Can US Fix Berlin's Broken Windows?
Germans look for new crime-fighting tools, but some doubt the New York way translates
A few years ago, the idea of a New York City police commissioner traveling abroad to lecture on how to reduce crime would have seemed like a bad joke.Skip to next paragraph
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But when former commissioner William Bratton came to Berlin last month, he met with intense interest from the public and the media.
Mr. Bratton was invited by the police union, GdP. "Every year we get together to discuss the crime statistics," says Klaus Eisenreich, secretary and spokesman of the Berlin branch of the GdP. "Every year, they're higher. We never talk about crime victims, or the damage crime causes. Now we're looking for a new approach - one which emphasizes prevention."
The new approach Eisenreich describes sees crime-fighting in the larger context of social issues, such as the breakdown of families and young people who lack jobs or apprenticeships. "Society has to come to terms with this, to take responsibility," he says. "People have to realize it's their city: They can't just dump their trash anywhere, they need to curb their dogs, they can't go spraying graffiti everywhere."
Berlin is going through an immense upheaval as it prepares for its role as the capital of a reunited Germany, not least because virtually the whole city is being rebuilt. And Germans outside Berlin are paying more attention than they did when the city was an island deep inside the former East Germany. Many of them regard their once-and-future capital with a mixture of horror and fascination - rather the way many Americans regard New York City.
And so they listened when the policeman from New York came to talk. Instead of the "[Arnold] Schwarzenegger type" that they expected, Eisenreich says, the audience saw an average-sized man in a suit and tie who talked to them about "broken windows."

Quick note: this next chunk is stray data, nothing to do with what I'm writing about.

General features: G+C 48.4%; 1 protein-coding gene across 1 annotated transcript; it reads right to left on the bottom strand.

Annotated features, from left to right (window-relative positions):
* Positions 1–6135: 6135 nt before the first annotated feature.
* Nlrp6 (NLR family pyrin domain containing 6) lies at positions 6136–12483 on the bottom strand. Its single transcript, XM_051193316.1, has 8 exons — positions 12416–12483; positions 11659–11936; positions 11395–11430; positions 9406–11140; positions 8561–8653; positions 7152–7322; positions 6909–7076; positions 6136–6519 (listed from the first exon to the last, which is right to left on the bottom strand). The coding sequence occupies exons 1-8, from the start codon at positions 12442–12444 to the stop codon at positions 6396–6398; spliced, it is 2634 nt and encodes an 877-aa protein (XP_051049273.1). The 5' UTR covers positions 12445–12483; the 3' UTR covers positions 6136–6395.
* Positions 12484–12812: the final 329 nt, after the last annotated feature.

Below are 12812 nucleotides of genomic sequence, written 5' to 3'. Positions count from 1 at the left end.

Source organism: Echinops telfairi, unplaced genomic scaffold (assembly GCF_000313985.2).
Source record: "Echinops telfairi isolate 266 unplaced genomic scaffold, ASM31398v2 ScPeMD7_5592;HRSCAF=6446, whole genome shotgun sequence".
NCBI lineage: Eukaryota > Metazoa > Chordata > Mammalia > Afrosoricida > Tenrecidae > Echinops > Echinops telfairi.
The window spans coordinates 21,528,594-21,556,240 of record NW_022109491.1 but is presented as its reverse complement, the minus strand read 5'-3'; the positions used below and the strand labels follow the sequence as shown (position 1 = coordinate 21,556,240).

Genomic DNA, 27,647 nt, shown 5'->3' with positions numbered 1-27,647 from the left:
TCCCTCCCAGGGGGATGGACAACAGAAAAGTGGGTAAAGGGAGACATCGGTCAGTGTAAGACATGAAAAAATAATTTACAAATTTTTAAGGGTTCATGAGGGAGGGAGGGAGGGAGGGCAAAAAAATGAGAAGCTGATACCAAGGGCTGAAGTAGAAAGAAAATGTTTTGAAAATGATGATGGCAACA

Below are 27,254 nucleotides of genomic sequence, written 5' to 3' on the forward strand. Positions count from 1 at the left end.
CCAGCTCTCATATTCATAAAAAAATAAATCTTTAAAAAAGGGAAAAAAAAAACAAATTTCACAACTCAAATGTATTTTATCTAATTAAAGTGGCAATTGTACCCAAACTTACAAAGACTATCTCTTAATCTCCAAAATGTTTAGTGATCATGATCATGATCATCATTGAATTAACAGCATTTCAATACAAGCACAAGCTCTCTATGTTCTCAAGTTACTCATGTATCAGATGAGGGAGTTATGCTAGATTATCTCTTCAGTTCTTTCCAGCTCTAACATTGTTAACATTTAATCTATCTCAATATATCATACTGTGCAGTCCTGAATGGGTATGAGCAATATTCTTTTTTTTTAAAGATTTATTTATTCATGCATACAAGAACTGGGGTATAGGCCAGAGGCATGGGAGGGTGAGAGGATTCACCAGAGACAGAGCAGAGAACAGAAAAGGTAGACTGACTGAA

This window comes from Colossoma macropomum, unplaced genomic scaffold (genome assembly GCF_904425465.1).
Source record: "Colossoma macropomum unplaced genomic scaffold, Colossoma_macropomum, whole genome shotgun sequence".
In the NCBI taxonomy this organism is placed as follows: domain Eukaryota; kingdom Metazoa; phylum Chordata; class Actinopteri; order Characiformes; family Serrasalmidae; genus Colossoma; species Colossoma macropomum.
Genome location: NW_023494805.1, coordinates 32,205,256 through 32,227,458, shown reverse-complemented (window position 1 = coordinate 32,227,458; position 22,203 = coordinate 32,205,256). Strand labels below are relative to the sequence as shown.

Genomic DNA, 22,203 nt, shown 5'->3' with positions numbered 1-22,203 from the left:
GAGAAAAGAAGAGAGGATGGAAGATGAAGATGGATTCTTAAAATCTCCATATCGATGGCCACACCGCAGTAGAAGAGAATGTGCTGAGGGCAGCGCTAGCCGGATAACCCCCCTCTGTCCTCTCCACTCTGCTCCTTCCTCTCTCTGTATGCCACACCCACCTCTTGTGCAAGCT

'Quality of life' offenses
Just as a broken window left unrepaired invites more breaking of windows, so police tolerance of minor "quality of life" offenses - vandalism, subway fare-skipping, public drunkenness, panhandling - creates an environment in which criminals feel freer to commit more serious offenses. Keep a fare-beater off the subway, the theory, created by American professors George Kelling and James Q. Wilson, goes, and you may prevent a mugging.
This approach makes sense intuitively, and a fair amount of evidence seems to bear it out, such as New York's 49 percent drop in murders since 1994. But a close cause-and-effect relationship is not always clear.
Moreover, some critics of the Bratton approach worry that a policy of aggressive enforcement against petty crime will encourage police officers to treat everyone as a potential criminal.
"I don't want to live in a city where fare-beating on the subway gets you three days in the clink," says Heidemarie Fischer, a Social Democrat in the Berlin Chamber of Deputies.